One adolescent was gripped with terror that a sexual encounter he’d had would become known and his life would be ruined. He hadn’t told his parents, he said; he carried his fear like a time bomb. He just needed to tell someone and wonder aloud what to do.

All told, I spoke with dozens of young people, some in brief conversations that informed my thinking but won’t appear in this series of stories. I spoke to others over many months, as in the case of M, whom I first met a year ago and who shared their story in one of the first articles of the series. M was always frank, at one point revealing that they had started self-harming again; I told M that I would need to share that information with their mother, with their consent, and I did.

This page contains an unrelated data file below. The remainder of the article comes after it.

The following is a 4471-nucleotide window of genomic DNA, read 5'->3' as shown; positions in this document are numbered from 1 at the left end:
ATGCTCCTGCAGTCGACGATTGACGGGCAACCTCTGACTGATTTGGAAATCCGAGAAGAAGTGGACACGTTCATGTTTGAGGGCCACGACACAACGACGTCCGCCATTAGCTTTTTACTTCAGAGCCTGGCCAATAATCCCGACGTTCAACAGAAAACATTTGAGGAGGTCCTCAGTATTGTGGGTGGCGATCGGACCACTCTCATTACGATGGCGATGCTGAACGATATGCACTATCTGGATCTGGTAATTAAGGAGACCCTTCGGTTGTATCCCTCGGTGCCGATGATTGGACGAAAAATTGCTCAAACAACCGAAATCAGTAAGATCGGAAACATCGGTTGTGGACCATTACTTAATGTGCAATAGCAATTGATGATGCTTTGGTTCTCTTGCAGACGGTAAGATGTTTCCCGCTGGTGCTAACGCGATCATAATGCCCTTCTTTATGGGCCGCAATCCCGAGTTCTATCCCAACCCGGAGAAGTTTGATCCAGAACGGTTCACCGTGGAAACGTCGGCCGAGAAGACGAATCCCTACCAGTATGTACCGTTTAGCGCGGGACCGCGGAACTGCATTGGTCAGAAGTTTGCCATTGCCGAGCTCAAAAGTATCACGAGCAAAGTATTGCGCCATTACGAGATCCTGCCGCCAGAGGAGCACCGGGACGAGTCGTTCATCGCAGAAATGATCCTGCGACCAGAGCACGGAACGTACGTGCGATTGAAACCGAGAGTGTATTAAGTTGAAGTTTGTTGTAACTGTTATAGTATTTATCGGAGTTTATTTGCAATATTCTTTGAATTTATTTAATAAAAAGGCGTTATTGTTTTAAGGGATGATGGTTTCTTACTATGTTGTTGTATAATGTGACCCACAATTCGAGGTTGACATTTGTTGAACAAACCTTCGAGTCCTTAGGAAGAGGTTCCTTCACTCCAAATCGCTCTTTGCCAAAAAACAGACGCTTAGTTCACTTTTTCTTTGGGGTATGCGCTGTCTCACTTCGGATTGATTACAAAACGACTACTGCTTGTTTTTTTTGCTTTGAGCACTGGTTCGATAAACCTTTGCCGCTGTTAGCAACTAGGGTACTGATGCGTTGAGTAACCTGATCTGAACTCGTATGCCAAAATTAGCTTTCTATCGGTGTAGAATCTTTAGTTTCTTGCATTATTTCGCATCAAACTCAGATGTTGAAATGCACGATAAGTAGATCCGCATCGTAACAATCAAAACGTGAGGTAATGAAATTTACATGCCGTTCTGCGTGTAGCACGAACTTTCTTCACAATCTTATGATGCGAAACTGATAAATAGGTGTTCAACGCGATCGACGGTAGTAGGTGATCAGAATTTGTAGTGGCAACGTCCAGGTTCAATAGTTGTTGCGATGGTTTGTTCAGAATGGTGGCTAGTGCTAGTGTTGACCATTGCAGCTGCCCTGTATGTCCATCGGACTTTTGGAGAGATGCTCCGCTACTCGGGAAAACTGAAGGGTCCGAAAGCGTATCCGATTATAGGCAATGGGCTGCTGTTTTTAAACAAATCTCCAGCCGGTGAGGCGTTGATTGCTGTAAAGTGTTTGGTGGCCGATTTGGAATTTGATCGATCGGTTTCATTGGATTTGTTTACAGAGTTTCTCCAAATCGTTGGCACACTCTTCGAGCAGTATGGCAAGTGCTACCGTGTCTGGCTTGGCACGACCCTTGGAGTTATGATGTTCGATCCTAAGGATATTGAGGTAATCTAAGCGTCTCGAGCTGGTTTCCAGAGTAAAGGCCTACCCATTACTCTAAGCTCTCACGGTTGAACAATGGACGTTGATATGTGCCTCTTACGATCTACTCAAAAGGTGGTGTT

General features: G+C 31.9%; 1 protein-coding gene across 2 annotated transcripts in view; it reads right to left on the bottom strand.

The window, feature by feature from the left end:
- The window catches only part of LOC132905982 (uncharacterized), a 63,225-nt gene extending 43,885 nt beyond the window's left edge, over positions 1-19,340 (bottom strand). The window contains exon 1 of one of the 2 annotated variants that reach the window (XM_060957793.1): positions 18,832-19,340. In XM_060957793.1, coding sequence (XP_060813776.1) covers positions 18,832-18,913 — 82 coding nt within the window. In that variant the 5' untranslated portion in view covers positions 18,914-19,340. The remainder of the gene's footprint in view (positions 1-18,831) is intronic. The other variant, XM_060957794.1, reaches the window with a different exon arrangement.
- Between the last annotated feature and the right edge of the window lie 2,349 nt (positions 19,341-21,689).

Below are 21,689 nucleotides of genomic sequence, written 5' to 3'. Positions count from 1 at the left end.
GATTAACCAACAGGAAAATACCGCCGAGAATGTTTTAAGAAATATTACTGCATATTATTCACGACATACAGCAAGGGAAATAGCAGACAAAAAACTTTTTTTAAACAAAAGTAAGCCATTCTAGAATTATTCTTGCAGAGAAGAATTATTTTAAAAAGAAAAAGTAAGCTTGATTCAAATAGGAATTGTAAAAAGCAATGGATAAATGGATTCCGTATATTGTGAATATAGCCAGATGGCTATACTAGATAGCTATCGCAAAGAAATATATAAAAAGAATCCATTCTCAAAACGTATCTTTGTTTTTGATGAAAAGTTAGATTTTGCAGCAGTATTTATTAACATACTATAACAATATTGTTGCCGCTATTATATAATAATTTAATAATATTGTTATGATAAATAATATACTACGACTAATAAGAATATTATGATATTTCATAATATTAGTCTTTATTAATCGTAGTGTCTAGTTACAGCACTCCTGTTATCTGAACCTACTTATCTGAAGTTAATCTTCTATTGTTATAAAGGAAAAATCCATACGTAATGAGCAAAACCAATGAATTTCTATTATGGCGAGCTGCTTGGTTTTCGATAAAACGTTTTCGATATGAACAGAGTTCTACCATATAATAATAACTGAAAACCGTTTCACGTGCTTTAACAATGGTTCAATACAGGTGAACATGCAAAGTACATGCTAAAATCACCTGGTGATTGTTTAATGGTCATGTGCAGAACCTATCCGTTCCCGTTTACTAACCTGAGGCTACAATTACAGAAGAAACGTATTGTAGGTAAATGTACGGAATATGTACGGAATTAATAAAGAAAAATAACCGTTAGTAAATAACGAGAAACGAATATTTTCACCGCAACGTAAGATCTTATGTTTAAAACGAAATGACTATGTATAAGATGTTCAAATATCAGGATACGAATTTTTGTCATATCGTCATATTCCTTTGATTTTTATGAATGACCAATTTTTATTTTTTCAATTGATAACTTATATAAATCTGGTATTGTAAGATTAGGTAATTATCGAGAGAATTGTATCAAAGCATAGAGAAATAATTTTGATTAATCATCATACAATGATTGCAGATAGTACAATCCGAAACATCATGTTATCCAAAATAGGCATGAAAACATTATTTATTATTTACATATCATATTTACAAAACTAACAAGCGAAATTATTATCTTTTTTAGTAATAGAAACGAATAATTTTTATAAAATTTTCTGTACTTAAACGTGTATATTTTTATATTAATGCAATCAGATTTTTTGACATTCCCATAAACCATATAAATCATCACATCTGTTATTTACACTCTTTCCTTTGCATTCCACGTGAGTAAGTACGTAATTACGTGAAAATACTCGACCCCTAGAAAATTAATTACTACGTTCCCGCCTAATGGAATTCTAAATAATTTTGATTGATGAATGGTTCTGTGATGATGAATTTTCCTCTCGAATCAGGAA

After each conversation, I thanked the teens and parents for sharing so much of themselves. The most frequent response was: I’m telling you this so that it may help someone else dealing with this stuff.

Some wanted to vent their anger at a medical system they felt was unequipped to deal with the crisis. They wanted a measure of validation, and justice. But as much as that, I think, they spoke with me because they wanted to try to understand, and heal, themselves.

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